Buyers Guide for Toilet Ring Remover:


How To Get Rid Of Toilet Ring

There is nothing more frustrating than trying product after product after product to clean the toilet ring, only to have one after another after another be unsuccessful. It’s a discouraging cycle that usually results with a closet full of useless cleaning products, and a stubborn toilet ring continuing to taunt you.

In order to figure out how to get rid of toilet ring, you first need to determine what is causing it; otherwise you’re just throwing solutions at a problem you might not even have. First determine the cause of the toilet ring, then use one of the following methods to eliminate it.


How To Clean Toilet Ring

First things first. NEVER mix cleaning solutions; doing so can cause caustic and dangerous gases to form that can overwhelm you very quickly. If one cleaning product is not working and you want to use another, be sure to rinse the area fully and completely ventilate the room before switching.

Always use rubber gloves when cleaning the toilet. Bacteria, mould, and cleaning chemicals should never come in contact with skin.

Safety glasses should be used to prevent eye splashes when using chemical cleaners.

Consider a mask if fungus is present. Spores can easily become airborne and be breathed in.

Safety first.

Toilet Cleaner

Using a ‘regular’ toilet bowl cleaner, such as Lysol Toilet Bowl Cleaner, will work if you are battling a pink (or orange-y) ring in your toilet. The bleach and cleaners in this type of product will kill the bacteria and remove the stain.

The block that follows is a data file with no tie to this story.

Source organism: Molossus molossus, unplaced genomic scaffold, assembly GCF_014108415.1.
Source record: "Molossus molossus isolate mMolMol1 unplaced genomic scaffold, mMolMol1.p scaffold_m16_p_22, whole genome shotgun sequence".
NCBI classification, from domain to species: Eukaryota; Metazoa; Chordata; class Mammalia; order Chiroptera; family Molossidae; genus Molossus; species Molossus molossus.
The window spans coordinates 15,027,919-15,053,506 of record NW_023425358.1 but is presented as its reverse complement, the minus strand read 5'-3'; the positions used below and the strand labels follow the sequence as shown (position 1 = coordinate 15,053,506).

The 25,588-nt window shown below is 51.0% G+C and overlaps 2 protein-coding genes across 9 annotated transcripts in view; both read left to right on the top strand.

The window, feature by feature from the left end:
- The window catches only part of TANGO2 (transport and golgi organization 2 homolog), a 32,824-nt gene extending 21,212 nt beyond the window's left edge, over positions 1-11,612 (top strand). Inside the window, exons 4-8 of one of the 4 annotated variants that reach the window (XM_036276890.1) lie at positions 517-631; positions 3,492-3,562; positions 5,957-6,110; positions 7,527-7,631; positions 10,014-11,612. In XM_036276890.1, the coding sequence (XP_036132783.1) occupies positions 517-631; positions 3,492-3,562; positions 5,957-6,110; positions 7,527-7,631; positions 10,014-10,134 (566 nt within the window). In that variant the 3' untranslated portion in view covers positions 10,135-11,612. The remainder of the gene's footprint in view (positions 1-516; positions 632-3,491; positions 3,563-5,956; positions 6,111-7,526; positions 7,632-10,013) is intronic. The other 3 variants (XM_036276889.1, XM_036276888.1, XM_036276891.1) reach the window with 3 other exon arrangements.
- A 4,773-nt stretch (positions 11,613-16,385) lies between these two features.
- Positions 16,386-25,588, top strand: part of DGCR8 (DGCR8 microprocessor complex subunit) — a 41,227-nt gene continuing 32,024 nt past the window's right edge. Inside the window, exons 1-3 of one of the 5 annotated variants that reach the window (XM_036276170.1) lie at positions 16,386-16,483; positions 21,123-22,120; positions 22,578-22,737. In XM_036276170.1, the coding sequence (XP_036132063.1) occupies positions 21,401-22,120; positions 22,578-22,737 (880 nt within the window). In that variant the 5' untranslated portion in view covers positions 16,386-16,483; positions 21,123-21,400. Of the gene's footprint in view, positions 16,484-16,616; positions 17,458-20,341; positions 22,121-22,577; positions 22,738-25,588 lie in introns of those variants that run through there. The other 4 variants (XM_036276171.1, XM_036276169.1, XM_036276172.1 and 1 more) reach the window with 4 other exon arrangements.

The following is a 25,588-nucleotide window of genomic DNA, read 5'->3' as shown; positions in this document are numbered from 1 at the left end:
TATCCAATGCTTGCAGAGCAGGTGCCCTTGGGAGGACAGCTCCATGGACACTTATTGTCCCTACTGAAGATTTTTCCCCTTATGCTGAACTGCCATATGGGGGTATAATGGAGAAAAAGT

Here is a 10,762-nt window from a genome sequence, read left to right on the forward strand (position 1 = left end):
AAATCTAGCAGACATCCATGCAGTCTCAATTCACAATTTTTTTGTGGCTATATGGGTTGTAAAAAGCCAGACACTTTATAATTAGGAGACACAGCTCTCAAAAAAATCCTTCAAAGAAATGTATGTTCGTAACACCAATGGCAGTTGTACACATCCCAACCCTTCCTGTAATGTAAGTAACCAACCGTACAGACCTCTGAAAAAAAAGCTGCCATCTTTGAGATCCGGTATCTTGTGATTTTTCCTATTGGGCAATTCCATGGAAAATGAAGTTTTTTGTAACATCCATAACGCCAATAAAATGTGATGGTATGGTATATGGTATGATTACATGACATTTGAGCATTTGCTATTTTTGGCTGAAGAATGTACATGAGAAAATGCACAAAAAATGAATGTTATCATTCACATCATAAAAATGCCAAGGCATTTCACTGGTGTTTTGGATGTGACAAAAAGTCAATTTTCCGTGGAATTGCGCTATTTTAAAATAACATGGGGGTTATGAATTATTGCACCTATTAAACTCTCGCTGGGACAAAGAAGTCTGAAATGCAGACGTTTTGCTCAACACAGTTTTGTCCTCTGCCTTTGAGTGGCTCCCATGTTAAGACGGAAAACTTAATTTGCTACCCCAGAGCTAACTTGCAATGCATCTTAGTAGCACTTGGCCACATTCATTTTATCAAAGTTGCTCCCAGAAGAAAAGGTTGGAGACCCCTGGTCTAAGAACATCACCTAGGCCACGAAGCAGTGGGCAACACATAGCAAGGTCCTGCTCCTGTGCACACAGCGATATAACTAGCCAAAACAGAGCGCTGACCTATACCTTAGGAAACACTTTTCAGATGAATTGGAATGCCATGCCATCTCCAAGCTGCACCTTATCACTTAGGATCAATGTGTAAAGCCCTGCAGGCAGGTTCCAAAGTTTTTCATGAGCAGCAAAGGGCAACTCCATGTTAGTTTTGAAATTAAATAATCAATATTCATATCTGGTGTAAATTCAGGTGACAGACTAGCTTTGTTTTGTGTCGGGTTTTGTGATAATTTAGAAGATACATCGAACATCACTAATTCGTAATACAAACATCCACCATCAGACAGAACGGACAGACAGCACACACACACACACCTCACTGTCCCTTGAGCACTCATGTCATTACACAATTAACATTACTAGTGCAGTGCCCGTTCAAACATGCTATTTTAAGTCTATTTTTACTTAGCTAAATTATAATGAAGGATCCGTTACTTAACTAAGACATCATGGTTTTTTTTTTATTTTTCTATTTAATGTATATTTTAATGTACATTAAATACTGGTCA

Lysol 88830PK Power & Free Toilet Bowl Cleaner Cool Spring Breeze 24 oz Bottle 2/Pk



Bleach will only work if the cause of your toilet ring is bacteria or mould; it won’t combat hard water rings and may actually make it worse. Using bleach alone isn’t recommended though – it’s better to use a cleaner that contains bleach as well as other cleaning ingredients. They will be sudsier and will combat dirt, grime, and grease as well as bacteria.

Clorox Regular Bleach 64 oz - 2 Pack (128 oz Total)


Baking Soda and Vinegar

This is the science-y solution. Vinegar is an acid and so essentially dissolves the minerals that have precipitated out of the water onto the toilet bowl surface. Adding baking soda allows it to react with the vinegar – essentially neutralizing it – causing it to foam and bubble. This fizzy reaction breaks up the minerals and carries them away. It’s also environmentally friendly; in the end the mixture of vinegar and baking soda becomes salt water and carbon dioxide – no harsh chemicals left over.

Arm & Hammer Baking Soda, 16 oz (3 Pack)

Pumice Stone

Don’t be using a regular pumice stone to clean the ring in your toilet. The Pumie is a softer pumice that will work to scrub away hard water stains when chemical methods aren’t working. It works well in conjunction with the baking soda and vinegar solution and is soft enough that it won’t scrape the porcelain of your toilet.

Pumie Toilet Bowl Ring Remover, TBR-6, Grey Pumice Stone with Handle, Removes Unsightly Toilet Rings, Stains from Toilets, Sinks, Tubs, Showers, Pools, Safe for Porcelain, 1 Pack

Magic Eraser

An unusual use for a Mr. Clean Magic Eraser is to use it to combat toilet ring. Simply drop a quarter of a Magic Eraser into the toilet bowl and let it sit over night. This should work for rings that aren’t too large or stubborn. Be sure the fish it out in the morning – don’t flush it!

Mr. Clean Magic Eraser, Extra Durable, Shoe, Bathroom, and Shower Cleaner, Cleaning Pads with Durafoam, 10 Count

Barkeepers Friend